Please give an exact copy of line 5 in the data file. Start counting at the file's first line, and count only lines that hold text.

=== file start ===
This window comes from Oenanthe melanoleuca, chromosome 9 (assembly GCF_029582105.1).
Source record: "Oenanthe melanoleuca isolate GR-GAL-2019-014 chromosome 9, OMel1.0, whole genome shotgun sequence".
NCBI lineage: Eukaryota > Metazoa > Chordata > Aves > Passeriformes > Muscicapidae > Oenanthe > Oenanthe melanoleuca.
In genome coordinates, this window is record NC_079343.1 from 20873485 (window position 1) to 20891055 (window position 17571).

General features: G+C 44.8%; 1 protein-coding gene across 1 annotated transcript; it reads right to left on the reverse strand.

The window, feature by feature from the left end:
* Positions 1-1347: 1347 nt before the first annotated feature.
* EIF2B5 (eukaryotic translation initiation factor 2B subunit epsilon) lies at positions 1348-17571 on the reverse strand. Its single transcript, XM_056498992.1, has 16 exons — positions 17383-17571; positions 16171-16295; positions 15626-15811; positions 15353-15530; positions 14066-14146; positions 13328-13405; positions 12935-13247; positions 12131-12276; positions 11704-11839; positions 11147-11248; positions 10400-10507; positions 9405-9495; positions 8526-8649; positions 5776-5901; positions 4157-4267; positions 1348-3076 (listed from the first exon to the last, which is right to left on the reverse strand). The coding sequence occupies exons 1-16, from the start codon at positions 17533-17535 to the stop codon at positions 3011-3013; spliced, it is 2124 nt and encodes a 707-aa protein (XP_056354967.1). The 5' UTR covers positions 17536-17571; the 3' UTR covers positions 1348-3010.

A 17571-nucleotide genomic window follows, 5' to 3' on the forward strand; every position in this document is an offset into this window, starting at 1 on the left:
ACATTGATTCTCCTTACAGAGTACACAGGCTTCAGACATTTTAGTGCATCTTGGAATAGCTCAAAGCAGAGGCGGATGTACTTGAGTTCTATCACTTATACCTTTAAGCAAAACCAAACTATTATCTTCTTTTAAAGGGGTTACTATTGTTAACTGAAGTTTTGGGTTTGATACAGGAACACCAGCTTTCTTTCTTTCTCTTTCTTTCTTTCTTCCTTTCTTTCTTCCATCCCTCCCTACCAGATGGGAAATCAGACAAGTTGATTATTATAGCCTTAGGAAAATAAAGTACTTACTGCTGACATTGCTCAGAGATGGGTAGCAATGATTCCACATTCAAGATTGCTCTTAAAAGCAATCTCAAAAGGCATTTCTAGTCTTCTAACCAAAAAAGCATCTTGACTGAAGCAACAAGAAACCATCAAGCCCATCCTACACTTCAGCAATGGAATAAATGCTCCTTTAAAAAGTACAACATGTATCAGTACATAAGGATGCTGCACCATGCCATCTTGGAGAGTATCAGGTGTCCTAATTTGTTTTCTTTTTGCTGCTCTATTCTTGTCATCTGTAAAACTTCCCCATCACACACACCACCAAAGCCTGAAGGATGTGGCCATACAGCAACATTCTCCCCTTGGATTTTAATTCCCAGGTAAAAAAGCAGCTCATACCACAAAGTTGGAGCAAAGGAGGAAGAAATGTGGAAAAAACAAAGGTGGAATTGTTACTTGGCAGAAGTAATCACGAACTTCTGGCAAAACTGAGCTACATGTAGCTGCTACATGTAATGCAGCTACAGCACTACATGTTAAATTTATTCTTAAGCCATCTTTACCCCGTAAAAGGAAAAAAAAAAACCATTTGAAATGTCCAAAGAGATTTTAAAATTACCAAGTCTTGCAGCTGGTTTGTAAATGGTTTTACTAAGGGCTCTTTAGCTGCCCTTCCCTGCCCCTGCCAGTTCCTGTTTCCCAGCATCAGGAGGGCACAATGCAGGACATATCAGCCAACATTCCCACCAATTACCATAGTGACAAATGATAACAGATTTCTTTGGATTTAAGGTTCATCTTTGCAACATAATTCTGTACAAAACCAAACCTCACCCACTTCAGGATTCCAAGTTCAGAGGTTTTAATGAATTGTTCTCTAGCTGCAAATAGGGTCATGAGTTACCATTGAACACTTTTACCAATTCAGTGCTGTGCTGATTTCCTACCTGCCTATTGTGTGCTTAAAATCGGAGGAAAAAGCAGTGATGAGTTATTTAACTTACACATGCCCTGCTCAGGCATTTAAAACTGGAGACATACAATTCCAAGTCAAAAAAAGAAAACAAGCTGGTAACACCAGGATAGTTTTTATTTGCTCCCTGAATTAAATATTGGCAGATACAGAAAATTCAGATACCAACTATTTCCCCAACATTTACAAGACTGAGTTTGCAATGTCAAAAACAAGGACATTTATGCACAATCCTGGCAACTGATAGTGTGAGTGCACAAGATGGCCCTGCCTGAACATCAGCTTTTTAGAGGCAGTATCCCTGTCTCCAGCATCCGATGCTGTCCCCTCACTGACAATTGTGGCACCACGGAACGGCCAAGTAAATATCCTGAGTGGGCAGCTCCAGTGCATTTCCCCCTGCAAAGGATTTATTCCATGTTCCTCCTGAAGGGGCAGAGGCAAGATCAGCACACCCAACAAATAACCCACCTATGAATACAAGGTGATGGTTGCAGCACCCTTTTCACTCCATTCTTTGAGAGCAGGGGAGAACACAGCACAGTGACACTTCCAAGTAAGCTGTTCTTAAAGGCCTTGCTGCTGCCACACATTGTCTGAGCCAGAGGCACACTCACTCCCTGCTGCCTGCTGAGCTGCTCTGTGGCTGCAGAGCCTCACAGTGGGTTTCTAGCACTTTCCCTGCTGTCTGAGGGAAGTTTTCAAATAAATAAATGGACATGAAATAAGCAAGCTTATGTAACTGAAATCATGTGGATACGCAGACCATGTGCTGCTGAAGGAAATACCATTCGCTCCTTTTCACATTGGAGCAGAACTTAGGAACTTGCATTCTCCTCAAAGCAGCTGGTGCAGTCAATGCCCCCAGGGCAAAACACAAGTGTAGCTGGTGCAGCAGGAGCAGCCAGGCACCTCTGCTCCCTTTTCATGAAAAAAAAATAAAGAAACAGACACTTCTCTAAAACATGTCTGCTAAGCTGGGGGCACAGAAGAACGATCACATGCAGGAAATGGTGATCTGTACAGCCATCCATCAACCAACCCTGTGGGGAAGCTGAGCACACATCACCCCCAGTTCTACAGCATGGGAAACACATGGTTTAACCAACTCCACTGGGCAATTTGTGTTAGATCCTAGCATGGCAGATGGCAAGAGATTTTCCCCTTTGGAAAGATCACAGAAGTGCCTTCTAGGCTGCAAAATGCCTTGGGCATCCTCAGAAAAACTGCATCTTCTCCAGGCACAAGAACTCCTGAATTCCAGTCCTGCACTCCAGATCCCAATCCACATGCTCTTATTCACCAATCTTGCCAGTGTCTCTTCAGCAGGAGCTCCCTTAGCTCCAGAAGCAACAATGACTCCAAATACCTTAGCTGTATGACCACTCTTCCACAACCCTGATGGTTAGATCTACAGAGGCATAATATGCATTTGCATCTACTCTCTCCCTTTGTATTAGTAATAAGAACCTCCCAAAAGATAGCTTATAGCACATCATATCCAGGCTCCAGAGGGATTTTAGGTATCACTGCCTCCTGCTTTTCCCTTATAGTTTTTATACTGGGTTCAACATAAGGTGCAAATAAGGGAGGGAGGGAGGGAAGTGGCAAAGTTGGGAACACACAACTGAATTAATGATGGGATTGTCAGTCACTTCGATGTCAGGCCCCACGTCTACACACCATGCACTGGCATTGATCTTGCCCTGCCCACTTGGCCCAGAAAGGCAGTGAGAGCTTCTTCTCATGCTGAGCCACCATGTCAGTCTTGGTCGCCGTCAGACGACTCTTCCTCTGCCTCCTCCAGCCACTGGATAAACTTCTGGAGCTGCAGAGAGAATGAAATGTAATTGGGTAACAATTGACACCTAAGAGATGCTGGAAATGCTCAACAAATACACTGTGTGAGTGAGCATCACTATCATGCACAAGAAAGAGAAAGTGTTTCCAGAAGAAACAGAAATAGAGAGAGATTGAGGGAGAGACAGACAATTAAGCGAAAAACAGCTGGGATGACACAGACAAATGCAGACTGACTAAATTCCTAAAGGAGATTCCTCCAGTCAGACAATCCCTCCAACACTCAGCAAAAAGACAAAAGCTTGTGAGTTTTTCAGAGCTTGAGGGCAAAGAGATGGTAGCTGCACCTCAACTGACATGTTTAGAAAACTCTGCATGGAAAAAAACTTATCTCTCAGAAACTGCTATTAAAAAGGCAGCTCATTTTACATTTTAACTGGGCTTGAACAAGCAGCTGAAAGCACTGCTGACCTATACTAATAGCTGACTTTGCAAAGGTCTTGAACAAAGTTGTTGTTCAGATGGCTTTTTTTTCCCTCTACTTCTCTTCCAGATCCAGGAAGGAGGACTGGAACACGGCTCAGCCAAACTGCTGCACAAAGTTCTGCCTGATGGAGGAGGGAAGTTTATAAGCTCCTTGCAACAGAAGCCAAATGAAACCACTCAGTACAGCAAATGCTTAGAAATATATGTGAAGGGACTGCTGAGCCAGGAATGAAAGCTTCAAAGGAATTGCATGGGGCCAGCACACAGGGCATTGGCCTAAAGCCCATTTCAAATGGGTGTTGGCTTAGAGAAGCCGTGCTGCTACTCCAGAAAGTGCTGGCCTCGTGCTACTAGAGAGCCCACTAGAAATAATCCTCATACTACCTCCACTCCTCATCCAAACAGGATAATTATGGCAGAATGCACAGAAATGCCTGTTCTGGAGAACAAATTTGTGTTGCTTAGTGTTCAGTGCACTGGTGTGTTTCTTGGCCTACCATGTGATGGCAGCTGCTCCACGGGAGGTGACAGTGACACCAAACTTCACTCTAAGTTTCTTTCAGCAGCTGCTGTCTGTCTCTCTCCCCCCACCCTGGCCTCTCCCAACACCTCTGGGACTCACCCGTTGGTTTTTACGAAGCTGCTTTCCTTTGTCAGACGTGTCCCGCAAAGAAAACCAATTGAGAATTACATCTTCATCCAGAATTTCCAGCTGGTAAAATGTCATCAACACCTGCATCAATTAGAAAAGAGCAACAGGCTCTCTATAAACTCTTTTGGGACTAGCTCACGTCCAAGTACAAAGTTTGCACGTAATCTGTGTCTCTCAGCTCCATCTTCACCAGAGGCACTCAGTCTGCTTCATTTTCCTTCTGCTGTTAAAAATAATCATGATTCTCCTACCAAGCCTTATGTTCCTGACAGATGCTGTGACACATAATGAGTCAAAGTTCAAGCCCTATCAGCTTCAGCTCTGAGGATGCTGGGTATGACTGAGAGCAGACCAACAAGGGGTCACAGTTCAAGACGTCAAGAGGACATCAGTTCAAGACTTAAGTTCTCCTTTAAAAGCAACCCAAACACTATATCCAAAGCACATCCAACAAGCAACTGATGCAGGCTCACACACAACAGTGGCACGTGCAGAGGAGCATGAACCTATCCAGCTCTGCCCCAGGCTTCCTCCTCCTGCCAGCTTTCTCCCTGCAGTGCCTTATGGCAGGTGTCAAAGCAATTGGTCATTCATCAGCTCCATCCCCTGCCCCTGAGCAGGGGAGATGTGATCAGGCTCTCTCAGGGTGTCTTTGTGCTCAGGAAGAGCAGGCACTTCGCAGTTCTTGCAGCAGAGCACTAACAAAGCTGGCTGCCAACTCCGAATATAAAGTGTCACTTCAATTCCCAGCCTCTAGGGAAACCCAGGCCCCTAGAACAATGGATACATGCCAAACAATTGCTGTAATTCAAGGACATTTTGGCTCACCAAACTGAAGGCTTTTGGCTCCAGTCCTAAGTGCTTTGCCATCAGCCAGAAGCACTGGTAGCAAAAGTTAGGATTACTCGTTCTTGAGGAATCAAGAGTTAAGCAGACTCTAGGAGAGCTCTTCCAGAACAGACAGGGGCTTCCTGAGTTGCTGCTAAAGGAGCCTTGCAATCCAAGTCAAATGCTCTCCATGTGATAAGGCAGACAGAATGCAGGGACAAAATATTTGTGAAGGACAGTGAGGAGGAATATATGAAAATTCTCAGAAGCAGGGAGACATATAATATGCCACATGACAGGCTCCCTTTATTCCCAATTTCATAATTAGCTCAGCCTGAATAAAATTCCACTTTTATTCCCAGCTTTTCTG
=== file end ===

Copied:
General features: G+C 44.8%; 1 protein-coding gene across 1 annotated transcript; it reads right to left on the reverse strand.